My mother was born in the forties. I was her fourth daughter, born a few years into her fourth decade. But the number four has never seemed particularly important to me before now, just another series of facts creating the pastiche of my generational identity. The stagnant facts of my life, the answers to getting-to-know-you questions don’t have much bearing on the life I remember. I don’t recall the year of my birth, or the political climate at the time. I don’t know what songs were most popular, or what fashions were en vogue. I don’t remember the facts a biographer would find interesting.
I remember clowns and cacti. My grandmother collected them. Her apartment was a menagerie of porcelain dolls with painted faces and desert plants. Resilient things surviving on little. Most of the clowns were crying, even jest can be melancholic. My grandmother grew up in the Great Depression. She was one third of the first set of triplets born in Iowa. I ran through her home, through piles of plastic canvas crafts, weaving between clowns and cacti in search of her wooden rocking chair. Every time I traversed this path, my body became covered in the spiked needles from the cacti. I was laid out on the kitchen table, yellow laminate with a leaf insert for holiday parties. It was like attending my own wake, staring up at the ceiling, the light humming its brightness into the room. My aunts, one never learned to drive, the other never learned to turn her hearing aid on, put Scotch tape on my legs and arms. The sticky strips yanked away the cacti embedded in my skin. All the while, I strained toward the rocking chair.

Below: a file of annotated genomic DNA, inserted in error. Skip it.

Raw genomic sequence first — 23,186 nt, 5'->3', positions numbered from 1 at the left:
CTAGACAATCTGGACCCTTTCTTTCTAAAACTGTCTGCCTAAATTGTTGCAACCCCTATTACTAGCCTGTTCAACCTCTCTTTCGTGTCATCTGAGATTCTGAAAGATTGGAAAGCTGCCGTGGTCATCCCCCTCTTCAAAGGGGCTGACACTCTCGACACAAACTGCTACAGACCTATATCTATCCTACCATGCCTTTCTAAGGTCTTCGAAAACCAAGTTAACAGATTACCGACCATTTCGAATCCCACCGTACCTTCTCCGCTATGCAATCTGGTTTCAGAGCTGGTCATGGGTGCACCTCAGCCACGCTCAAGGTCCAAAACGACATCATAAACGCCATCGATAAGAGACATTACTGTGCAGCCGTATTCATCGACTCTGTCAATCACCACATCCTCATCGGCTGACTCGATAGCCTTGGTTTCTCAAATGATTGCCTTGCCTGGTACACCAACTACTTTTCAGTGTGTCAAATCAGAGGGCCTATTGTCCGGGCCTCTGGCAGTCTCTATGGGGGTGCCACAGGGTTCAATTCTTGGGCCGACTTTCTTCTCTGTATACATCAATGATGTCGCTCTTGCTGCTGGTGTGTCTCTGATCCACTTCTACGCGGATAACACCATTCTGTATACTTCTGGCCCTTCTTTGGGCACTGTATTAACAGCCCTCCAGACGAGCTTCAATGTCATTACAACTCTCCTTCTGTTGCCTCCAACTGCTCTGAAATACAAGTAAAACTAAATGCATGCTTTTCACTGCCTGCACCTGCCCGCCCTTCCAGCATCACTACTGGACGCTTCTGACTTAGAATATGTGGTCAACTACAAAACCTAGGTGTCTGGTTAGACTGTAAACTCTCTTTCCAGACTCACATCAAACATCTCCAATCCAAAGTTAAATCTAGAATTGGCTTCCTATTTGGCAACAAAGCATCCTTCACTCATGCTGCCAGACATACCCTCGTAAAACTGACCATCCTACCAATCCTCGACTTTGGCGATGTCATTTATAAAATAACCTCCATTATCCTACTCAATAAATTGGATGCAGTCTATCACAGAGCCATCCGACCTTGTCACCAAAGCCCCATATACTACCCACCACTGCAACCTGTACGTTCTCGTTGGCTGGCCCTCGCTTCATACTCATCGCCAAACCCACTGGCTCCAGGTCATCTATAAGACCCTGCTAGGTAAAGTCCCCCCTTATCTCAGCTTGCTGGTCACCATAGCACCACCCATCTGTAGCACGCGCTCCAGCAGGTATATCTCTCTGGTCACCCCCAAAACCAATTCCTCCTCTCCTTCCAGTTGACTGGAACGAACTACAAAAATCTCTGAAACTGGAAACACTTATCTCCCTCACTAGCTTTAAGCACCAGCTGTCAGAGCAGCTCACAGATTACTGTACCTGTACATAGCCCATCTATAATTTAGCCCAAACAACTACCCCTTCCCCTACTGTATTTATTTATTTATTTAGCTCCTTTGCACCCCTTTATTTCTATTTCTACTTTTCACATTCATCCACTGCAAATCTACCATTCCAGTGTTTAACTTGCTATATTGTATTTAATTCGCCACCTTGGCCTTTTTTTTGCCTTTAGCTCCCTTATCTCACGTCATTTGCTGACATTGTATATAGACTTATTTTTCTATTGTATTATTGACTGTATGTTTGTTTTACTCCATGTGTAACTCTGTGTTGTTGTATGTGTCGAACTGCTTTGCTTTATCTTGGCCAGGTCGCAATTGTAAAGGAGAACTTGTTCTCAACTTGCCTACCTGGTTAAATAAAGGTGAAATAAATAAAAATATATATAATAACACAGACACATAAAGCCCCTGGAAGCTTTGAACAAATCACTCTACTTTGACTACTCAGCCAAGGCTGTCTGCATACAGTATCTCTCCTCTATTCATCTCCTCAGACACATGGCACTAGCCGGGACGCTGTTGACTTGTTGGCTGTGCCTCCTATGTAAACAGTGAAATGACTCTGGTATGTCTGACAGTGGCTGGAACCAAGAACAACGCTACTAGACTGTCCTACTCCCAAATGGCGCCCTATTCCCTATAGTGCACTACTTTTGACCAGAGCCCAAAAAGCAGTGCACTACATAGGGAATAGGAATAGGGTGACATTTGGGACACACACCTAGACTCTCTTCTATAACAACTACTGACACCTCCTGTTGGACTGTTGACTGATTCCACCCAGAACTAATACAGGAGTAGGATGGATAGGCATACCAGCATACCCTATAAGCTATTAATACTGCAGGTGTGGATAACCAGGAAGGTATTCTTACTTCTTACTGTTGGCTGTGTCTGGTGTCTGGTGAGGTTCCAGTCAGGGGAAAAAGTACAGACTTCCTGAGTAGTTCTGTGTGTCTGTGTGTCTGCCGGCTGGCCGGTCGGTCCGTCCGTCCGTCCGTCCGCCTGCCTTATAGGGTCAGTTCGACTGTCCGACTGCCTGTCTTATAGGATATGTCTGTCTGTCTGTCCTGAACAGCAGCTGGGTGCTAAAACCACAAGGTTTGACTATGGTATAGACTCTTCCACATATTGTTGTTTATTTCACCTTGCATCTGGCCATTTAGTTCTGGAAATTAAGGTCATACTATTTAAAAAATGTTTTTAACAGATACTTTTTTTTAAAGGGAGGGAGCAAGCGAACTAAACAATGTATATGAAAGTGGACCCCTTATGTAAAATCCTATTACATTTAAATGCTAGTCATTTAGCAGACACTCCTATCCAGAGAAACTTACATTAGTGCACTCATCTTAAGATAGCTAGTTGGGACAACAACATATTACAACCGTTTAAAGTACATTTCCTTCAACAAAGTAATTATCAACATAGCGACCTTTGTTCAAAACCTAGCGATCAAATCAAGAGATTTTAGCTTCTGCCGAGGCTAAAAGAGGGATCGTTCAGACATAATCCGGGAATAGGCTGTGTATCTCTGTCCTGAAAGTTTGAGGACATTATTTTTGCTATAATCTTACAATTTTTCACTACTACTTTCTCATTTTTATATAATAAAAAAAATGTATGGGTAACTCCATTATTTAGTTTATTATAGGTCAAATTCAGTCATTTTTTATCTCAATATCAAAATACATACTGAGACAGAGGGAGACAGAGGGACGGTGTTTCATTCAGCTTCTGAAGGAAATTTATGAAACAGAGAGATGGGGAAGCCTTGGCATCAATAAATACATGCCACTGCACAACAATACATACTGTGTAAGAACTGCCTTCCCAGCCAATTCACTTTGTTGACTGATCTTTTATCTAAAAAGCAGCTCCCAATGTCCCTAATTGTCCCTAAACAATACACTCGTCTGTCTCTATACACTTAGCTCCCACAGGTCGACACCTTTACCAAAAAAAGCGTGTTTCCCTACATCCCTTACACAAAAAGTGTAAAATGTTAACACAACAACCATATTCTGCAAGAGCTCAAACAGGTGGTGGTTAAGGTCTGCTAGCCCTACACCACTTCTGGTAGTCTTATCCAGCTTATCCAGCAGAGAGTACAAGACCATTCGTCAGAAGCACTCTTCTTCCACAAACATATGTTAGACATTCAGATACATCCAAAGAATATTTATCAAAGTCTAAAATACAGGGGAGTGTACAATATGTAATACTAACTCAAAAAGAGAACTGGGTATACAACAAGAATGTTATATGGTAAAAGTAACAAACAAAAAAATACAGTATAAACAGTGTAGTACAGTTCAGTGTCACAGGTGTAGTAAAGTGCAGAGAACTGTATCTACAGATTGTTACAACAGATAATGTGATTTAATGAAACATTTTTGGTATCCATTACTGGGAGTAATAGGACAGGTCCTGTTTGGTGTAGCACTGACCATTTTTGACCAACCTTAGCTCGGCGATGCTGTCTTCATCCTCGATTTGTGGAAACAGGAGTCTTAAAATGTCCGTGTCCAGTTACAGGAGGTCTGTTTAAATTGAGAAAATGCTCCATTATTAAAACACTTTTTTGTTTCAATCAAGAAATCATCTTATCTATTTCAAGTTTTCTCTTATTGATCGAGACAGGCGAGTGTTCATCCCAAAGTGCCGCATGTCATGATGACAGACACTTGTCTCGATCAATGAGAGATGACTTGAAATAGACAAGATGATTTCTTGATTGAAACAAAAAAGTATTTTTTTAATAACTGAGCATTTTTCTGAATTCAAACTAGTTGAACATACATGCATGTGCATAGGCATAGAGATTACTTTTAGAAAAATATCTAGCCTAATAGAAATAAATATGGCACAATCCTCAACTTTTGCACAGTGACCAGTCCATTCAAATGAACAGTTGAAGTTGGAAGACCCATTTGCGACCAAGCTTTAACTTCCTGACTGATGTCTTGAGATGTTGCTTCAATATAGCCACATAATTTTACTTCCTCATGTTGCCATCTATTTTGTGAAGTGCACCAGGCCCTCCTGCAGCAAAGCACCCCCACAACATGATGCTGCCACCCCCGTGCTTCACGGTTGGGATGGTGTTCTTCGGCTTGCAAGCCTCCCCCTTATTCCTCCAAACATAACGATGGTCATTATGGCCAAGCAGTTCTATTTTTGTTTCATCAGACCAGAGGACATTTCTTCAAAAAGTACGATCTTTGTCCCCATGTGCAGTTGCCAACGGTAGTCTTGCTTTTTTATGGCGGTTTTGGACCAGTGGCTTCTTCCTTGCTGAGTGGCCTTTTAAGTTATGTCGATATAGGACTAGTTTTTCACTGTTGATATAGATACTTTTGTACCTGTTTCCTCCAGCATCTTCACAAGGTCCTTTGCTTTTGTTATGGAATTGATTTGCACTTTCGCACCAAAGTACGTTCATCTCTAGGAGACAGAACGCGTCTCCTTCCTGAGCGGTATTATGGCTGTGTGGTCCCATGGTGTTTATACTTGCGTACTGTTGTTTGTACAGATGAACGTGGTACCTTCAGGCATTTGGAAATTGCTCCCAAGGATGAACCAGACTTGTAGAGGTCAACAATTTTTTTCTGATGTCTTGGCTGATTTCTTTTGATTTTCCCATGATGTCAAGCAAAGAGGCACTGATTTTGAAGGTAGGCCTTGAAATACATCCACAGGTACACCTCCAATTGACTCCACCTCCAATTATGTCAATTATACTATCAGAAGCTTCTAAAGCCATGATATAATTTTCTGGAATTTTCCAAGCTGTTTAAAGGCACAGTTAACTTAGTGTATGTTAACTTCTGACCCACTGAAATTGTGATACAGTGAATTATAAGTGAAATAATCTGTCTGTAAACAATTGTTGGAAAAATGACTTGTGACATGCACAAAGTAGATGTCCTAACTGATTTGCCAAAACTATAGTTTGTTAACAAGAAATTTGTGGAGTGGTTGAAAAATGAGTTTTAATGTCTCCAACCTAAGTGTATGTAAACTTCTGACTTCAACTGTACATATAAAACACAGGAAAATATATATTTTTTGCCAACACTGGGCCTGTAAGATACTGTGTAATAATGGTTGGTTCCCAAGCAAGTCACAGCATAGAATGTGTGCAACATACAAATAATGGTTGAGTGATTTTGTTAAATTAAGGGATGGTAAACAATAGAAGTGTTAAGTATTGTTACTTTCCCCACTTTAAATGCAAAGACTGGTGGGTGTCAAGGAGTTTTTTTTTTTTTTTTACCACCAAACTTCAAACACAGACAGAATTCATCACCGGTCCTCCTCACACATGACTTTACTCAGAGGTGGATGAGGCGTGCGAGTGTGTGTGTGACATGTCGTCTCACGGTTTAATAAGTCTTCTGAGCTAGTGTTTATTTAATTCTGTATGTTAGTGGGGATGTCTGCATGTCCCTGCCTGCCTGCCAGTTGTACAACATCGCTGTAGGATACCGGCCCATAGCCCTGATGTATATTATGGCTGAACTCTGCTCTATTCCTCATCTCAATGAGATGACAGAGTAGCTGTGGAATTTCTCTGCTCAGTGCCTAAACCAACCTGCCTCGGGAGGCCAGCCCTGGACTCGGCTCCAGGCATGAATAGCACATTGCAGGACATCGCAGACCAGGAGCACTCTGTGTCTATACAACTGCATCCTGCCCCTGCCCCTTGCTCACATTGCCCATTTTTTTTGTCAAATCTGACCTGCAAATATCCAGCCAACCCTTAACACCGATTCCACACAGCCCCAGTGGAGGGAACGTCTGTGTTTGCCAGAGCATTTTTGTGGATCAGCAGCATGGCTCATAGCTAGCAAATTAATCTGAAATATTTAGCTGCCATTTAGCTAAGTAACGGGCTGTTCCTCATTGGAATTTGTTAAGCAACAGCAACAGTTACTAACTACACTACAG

I was five when my grandmother died in the Walter Reed army hospital. My mother says she felt the moment the life left her mother’s body. Her father was a Comanche, dead long before my birth. He refused to live on a reservation, but I imagine some reserve of native knowledge was passed along to my mother. How else could she perceive her mother’s death before the nurses in the room? As I watched the uniformed men and women lower the flag outside the hospital, fold it into a triangle, I thought I must have a mystic for a mother. My grandmother willed her rocking chair to me. My father broke it in a fit of anger years later. But the soothing, oceanic motion of the chair, the wooden rods and rails wrapping around me in a steady rhythm lives in my memory as my closest encounter with divinity.